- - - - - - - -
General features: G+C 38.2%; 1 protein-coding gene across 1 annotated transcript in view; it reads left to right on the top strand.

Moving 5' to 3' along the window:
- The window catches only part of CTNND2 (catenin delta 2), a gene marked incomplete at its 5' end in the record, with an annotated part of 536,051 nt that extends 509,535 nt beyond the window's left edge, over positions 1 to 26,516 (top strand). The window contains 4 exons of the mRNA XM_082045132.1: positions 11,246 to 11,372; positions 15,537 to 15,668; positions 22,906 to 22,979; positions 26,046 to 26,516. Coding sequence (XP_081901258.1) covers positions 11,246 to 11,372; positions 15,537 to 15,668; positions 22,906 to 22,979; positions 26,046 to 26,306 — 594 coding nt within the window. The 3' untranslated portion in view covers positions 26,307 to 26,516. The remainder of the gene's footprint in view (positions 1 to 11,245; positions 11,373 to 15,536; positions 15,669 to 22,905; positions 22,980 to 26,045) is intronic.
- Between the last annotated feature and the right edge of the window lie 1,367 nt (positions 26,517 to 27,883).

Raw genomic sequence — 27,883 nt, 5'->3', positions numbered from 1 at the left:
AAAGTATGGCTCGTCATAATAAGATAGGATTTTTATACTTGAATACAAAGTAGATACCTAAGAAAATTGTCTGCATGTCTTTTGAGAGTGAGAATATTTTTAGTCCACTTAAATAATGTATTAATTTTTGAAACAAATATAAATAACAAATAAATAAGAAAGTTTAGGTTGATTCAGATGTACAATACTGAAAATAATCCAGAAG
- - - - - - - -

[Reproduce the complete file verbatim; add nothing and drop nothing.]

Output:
General features: G+C 38.2%; 1 protein-coding gene across 1 annotated transcript in view; it reads left to right on the top strand.

Moving 5' to 3' along the window:
- The window catches only part of CTNND2 (catenin delta 2), a gene marked incomplete at its 5' end in the record, with an annotated part of 536,051 nt that extends 509,535 nt beyond the window's left edge, over positions 1 to 26,516 (top strand). The window contains 4 exons of the mRNA XM_082045132.1: positions 11,246 to 11,372; positions 15,537 to 15,668; positions 22,906 to 22,979; positions 26,046 to 26,516. Coding sequence (XP_081901258.1) covers positions 11,246 to 11,372; positions 15,537 to 15,668; positions 22,906 to 22,979; positions 26,046 to 26,306 — 594 coding nt within the window. The 3' untranslated portion in view covers positions 26,307 to 26,516. The remainder of the gene's footprint in view (positions 1 to 11,245; positions 11,373 to 15,536; positions 15,669 to 22,905; positions 22,980 to 26,045) is intronic.
- Between the last annotated feature and the right edge of the window lie 1,367 nt (positions 26,517 to 27,883).

Raw genomic sequence — 27,883 nt, 5'->3', positions numbered from 1 at the left:
AAAGTATGGCTCGTCATAATAAGATAGGATTTTTATACTTGAATACAAAGTAGATACCTAAGAAAATTGTCTGCATGTCTTTTGAGAGTGAGAATATTTTTAGTCCACTTAAATAATGTATTAATTTTTGAAACAAATATAAATAACAAATAAATAAGAAAGTTTAGGTTGATTCAGATGTACAATACTGAAAATAATCCAGAAG